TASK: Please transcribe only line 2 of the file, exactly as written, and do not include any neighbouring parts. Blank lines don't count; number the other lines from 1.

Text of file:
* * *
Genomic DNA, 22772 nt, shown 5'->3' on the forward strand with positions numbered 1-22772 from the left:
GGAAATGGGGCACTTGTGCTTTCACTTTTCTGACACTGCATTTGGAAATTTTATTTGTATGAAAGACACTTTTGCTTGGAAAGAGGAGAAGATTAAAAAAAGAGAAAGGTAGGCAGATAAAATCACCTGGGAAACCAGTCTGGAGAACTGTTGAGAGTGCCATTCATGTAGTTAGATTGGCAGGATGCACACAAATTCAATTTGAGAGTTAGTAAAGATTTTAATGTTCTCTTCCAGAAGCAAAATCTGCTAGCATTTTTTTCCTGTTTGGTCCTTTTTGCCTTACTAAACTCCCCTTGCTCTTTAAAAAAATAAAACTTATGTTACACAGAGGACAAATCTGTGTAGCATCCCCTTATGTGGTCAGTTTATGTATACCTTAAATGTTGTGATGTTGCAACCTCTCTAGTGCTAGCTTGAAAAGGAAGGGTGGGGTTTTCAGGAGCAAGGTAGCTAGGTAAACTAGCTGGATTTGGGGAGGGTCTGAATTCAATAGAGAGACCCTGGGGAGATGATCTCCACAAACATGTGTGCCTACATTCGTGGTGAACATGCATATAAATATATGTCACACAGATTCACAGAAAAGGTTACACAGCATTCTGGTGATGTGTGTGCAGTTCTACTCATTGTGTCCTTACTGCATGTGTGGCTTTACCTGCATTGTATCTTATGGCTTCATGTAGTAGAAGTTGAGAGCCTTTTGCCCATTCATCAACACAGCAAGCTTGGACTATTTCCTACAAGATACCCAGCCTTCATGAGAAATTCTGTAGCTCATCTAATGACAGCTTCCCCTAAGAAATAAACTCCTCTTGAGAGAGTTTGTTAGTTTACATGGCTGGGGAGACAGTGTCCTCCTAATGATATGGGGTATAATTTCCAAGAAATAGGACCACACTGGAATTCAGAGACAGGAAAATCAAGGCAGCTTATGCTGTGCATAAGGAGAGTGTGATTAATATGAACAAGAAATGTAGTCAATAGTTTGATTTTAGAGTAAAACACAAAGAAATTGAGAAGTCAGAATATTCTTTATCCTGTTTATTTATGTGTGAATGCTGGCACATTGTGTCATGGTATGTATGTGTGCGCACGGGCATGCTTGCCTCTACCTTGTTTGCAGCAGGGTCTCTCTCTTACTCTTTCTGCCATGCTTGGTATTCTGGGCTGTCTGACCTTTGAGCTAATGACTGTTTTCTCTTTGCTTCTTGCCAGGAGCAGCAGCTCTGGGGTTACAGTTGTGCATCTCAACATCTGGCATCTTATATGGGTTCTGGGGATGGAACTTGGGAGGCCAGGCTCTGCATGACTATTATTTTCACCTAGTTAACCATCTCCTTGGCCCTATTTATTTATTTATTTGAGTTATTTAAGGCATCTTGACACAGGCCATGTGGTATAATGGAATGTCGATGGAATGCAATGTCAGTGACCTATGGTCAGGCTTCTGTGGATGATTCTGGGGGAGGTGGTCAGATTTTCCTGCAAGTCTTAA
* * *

GGAAATGGGGCACTTGTGCTTTCACTTTTCTGACACTGCATTTGGAAATTTTATTTGTATGAAAGACACTTTTGCTTGGAAAGAGGAGAAGATTAAAAAAAGAGAAAGGTAGGCAGATAAAATCACCTGGGAAACCAGTCTGGAGAACTGTTGAGAGTGCCATTCATGTAGTTAGATTGGCAGGATGCACACAAATTCAATTTGAGAGTTAGTAAAGATTTTAATGTTCTCTTCCAGAAGCAAAATCTGCTAGCATTTTTTTCCTGTTTGGTCCTTTTTGCCTTACTAAACTCCCCTTGCTCTTTAAAAAAATAAAACTTATGTTACACAGAGGACAAATCTGTGTAGCATCCCCTTATGTGGTCAGTTTATGTATACCTTAAATGTTGTGATGTTGCAACCTCTCTAGTGCTAGCTTGAAAAGGAAGGGTGGGGTTTTCAGGAGCAAGGTAGCTAGGTAAACTAGCTGGATTTGGGGAGGGTCTGAATTCAATAGAGAGACCCTGGGGAGATGATCTCCACAAACATGTGTGCCTACATTCGTGGTGAACATGCATATAAATATATGTCACACAGATTCACAGAAAAGGTTACACAGCATTCTGGTGATGTGTGTGCAGTTCTACTCATTGTGTCCTTACTGCATGTGTGGCTTTACCTGCATTGTATCTTATGGCTTCATGTAGTAGAAGTTGAGAGCCTTTTGCCCATTCATCAACACAGCAAGCTTGGACTATTTCCTACAAGATACCCAGCCTTCATGAGAAATTCTGTAGCTCATCTAATGACAGCTTCCCCTAAGAAATAAACTCCTCTTGAGAGAGTTTGTTAGTTTACATGGCTGGGGAGACAGTGTCCTCCTAATGATATGGGGTATAATTTCCAAGAAATAGGACCACACTGGAATTCAGAGACAGGAAAATCAAGGCAGCTTATGCTGTGCATAAGGAGAGTGTGATTAATATGAACAAGAAATGTAGTCAATAGTTTGATTTTAGAGTAAAACACAAAGAAATTGAGAAGTCAGAATATTCTTTATCCTGTTTATTTATGTGTGAATGCTGGCACATTGTGTCATGGTATGTATGTGTGCGCACGGGCATGCTTGCCTCTACCTTGTTTGCAGCAGGGTCTCTCTCTTACTCTTTCTGCCATGCTTGGTATTCTGGGCTGTCTGACCTTTGAGCTAATGACTGTTTTCTCTTTGCTTCTTGCCAGGAGCAGCAGCTCTGGGGTTACAGTTGTGCATCTCAACATCTGGCATCTTATATGGGTTCTGGGGATGGAACTTGGGAGGCCAGGCTCTGCATGACTATTATTTTCACCTAGTTAACCATCTCCTTGGCCCTATTTATTTATTTATTTGAGTTATTTAAGGCATCTTGACACAGGCCATGTGGTATAATGGAATGTCGATGGAATGCAATGTCAGTGACCTATGGTCAGGCTTCTGTGGATGATTCTGGGGGAGGTGGTCAGATTTTCCTGCAAGTCTTAA